Cut From the Same Cloth
Edie Cohen -- Interior Design, 3/1/2006 12:00:00 AM
A corner location, smack in the middle of the Los Angeles design district. Plus rooftop parking. That's what drew Maharam here. But that's where the assets ended. The 4,000-square-foot 1960's building boasted such dubious distinctions as a fake mansard roof and an oeil-de-boeuf window. Fernlund + Logan Architects, which had completed 10 showrooms for the fabric company already, had to build in every bit of mid-century flair.
"Fernlund + Logan challenges us to think about our strategy—how we work and how we present ourselves," principal Michael Maharam says. "There's always easy access to samples, good light, and not too much product shown."
The first thing that approaching drivers see is a billboard showing an abstract version of the storefront. Right below is the real thing, with its new skin of corrugated galvanized steel. "The metal makes reference to early Frank Gehry or Le Corbusier's Deux Chevaux for Citroën," principal Neil Logan explains. Then he and partner Solveig Fernlund punched up the basic box with nine windows. The biggest, built out 5 feet in a steel box, measures 8 by 12 feet, including the glass front door.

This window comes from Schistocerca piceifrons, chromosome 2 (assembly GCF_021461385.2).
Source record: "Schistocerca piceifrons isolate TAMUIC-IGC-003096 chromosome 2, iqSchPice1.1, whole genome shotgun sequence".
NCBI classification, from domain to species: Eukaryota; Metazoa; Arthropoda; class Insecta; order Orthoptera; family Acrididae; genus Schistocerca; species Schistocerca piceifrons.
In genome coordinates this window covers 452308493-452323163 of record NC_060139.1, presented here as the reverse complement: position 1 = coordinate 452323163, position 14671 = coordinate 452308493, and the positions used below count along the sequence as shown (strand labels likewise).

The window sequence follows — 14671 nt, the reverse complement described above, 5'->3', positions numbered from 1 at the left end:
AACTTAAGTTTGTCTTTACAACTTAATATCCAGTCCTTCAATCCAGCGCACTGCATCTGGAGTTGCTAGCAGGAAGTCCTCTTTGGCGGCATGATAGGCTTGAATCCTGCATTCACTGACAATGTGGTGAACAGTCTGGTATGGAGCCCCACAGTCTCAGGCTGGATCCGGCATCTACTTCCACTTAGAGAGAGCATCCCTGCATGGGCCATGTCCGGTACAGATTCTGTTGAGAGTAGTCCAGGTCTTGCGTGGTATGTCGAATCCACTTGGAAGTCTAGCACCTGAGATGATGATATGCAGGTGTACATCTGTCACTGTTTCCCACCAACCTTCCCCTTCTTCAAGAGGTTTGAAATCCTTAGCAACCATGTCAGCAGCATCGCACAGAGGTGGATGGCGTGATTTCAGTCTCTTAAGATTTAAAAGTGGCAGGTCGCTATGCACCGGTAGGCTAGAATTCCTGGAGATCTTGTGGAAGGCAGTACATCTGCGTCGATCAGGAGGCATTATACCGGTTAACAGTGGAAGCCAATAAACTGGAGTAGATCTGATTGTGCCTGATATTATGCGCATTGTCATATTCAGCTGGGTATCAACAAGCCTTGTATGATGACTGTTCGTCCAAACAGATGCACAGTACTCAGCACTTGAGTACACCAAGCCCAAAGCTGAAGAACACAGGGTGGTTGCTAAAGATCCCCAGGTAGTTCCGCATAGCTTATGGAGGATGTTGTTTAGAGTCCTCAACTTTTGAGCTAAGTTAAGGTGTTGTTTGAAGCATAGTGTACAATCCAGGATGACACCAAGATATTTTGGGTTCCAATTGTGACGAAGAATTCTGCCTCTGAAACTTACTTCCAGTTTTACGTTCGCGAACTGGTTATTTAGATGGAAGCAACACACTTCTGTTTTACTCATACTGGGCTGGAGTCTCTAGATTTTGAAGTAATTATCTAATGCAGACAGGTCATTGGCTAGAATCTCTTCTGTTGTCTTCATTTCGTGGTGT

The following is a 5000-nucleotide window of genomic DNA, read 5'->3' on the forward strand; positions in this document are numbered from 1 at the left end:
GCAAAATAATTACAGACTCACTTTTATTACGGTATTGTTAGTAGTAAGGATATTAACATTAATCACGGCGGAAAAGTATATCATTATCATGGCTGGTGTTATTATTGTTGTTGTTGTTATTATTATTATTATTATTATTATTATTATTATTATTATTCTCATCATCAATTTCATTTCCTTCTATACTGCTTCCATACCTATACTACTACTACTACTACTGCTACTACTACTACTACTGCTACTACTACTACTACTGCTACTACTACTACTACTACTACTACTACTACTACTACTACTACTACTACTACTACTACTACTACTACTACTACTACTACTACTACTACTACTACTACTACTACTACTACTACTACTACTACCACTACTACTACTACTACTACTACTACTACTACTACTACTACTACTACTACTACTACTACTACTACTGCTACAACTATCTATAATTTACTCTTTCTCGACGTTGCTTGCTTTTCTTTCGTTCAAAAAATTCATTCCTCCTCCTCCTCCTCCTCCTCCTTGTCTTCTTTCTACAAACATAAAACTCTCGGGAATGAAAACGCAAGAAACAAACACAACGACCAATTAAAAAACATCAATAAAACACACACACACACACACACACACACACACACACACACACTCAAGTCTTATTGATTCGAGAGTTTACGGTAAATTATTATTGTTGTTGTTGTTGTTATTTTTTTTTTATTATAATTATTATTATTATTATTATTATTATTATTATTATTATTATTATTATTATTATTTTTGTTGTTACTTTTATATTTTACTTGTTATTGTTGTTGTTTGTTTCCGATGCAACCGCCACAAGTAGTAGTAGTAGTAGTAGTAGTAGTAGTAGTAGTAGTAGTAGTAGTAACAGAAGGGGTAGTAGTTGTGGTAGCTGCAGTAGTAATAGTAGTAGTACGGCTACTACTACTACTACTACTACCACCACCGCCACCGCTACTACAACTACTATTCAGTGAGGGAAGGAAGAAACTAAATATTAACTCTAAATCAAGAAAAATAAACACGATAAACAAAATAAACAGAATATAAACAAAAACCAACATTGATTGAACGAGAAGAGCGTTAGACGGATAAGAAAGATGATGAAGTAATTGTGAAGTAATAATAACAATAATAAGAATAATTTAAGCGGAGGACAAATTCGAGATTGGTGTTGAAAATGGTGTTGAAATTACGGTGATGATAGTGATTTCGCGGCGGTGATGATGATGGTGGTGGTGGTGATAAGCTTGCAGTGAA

Visible through one of the smaller windows, the regional sales director's office is furnished with a variation on pieces used at Maharam showrooms nationwide. Charles and Ray Eames chairs in cherry-red wool, a Superstudio table in gridded white plastic laminate, and Donald Judd prints keep the mood modern. That private office is the exception, however: The architects left almost everything else open.
Running along the front window wall, dark gray felt rugs anchor a row of workstations: birch-plywood units with plastic-laminate desktops and felt-clad dividers. At the center of the space stand a pair of Douglas fir tables and an assortment of colorful saddle-seat stools by Achille and Pier Giacomo Castiglioni, all to encourage browsing through samples.
That's the way business is done. No racks, no wings. Only a double bar of stainless steel to display patterns by Hella Jongerius, Maira Kalman, and Koloman Moser.